Saturday, May 28, 2011

Bonus Sunny Snooseville Populaire

Yawn.  Up at 5:50am, so as to arrive at the start of the Snooseville Populaire before the 8am start.  Preferably by 7:45am.  Stumbled around the house, ate breakfast, argued with my booties, and headed out at 7:02.

9 miles later (and a bit warm), I rolled into the Cornelius Pass Roadhouse parking lot, to find James B and Susan F checking riders in.  I was the last registered rider to show up.  There were maybe 9 riders in total.

Susan: "who will be back first?  how long will it take?"  I guessed Tom D.  Tom D thought he'd take about 5 hours.  Susan said no one finish before 5 hours, because James didn't want to have to get back to CPR before then.  Remember that.

I was awfully warm (I'd removed my cap on the way over), and swapped the jacket for a vest and the tights for some knee warmers.  And, throwing caution to the winds, also removed the booties.  Could have saved myself some weight carrying all that, but the weather forecast was chancy.  If it started dumping rain like yesterday, I would have been very sorry.  And wet and cold.

8am.  Off we went.  The cue sheet was mostly decoration, as the route is one I ride frequently.  Saw a cyclist heading east on Evergreen as we were heading west - friend John O, back from his volunteer stint at the Amgen Tour of California.

Got to North Plains by the shortest cycling route possible.  I was riding by myself, but knew I was in the middle of the group.

Canola field glowing up ahead

Vibrant field of canola right before the turn onto Dairy Creek Rd.


Fern Flat Road, with sun

North on Dairy Creek to the very end, then right on Fern Flat to the intersection with Greener Rd.  James was there with doughnuts and hot cocoa.  Had a bit of hot cocoa and a doughnut to go.  I could see Ray and another rider up ahead, and set myself to catch Ray.  Flying down Dairy Creek (it tends downhill on the way out), not quite catching them.  Onto Mountaindale, heading west.  I'd see them up ahead, mark the time and check the clock when passed the same point... Not even a minute ahead by this point.  Inching closer...

Finally caught them at the Frogger Junction crossing of Hwy 26.  The other rider was Tom D.  We crossed.  Ray: "If I'd known you were trying to catch us, I'd have ridden faster."  Into Banks, out Cedar Canyon (Lynne retrieves and eats a banana from her bag, while riding)

Ray and Tom, headed into Forest Grove

Rode with them all the way into Forest Grove. It tried to drizzle on us a bit, but stopped, and that was all there was for attempts at rain. Maggie's was closed for Memorial Day weekend (oh NO), so we stopped at the Kwicki-Mart.  The clerk was so happy to see us: "I get to come out of the freezer!".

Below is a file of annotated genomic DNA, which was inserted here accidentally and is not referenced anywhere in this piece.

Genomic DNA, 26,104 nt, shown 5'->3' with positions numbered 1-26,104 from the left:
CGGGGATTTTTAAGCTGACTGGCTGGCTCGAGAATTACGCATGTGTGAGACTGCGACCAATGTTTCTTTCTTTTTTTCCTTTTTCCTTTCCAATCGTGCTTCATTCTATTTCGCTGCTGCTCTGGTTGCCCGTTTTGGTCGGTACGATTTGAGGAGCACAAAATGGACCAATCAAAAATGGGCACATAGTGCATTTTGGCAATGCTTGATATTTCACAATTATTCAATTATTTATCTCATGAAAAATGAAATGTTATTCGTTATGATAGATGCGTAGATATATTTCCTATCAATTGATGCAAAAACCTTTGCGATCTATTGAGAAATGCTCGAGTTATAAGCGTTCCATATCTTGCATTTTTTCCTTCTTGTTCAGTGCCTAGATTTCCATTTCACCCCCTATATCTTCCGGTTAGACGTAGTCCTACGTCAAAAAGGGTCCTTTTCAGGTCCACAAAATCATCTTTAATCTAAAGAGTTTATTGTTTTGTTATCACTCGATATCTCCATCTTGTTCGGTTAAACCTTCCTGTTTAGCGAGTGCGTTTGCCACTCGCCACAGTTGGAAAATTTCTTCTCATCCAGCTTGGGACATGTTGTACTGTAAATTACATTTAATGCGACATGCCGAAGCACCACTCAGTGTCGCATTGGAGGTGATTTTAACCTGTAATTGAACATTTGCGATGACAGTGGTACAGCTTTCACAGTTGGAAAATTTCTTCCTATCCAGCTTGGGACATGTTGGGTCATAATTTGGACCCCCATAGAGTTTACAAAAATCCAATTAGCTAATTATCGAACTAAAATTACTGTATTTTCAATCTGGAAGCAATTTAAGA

Rivendell Man!

Bought a Starbucks Doubleshot, and ate some buttered fig bread and a piece of cheese.  We weren't there long at all, but Tom was getting chilly and left.  Ray and I finished our drinks and headed out very shortly thereafter.

Ray and red clover

I was now completely on auto-pilot - this is the standard Portland Velo return route back to Hillsboro.  Ray and I chatted the entire way back.

A Portland Velo group passed us just before the 231st street intersection.  To be precise, MY Portland Velo group - Hi Brian!  Hi Jim!

Pulled into the Roadhouse, locked my bike, and it was... 12:36.  A bit faster than the 5 hours, and my fastest 100km ever.  Went in, found James, his friend Kim, David P (who finished in a blistering 3:41).  Tom came in - he'd gotten a finishing receipt from across the street and changed into warmer clothes.  Ray took off to get home.

David, before heading on home

I knew David P was likely riding home into Portland, and I also knew our routes would coincide.  We rode together all the way to my house (I had lots of Penguin Caffeinated Mints and parted with a tin).

And, major milestone... Sweetpea rolled over 3000 miles!

Great day!  Grand total for me: 80.15 miles, 3300 vertical feet, 14.46 avg mph.

Sunday, May 22, 2011

Nothing but Rim

"Given the conditions of the flat, a trip to Bike Gallery to discuss brake adjustment/modification options should be considered.  And I guess I'll be getting to try out those Soma Xpress tires somewhat sooner than I planned."

The flat occurred because the drive-side rear brake rubbed on the tire.  The brake could not be adjusted to not rub on the tire.  I didn't notice it until a month ago, when I was giving Sweetpea a good clean.  It didn't seem to be a problem.  At least until yesterday, a few miles from home.

The hole in the tire

See where the brake rubs?

The brakes are Tektro R556, purchased on-line, on sale in the fall of 2008.  Perhaps there was a reason they were on sale.

I couldn't decide what was up - I've got supposedly the Very Same Brakes on Bleriot (also a 650B bike), and there is still room for adjustment on that side.  The Silvers are the Rivendell-branded Tektro brake.  I bought the Silvers in winter 2007.

Now that I knew what was going on... ack.  Big ride next month, didn't need a tire flatting because of this. I understand there are many other reasons a tire will flat out there in eastern Washington, and indeed, a friend riding a 400k out there yesterday had a ton of flats, as did the folks she was riding with.  They had a flat-patching party in the Safeway in the middle of the night to repair all their tubes.  No, don't need more opportunities to get a flat tire, especially with the amount of wrestling it takes to get tires off the Aerohead rims.

Took the bike into Bike Gallery this morning, and had a long conference with Mechanic Tim.  (for the record, I prefer working with Mechanic Tim, Mechanic Mark, or Mechanic Michael.  I am sure the other mechanics are competent, but these guys completely understand what my bikes have to put up with)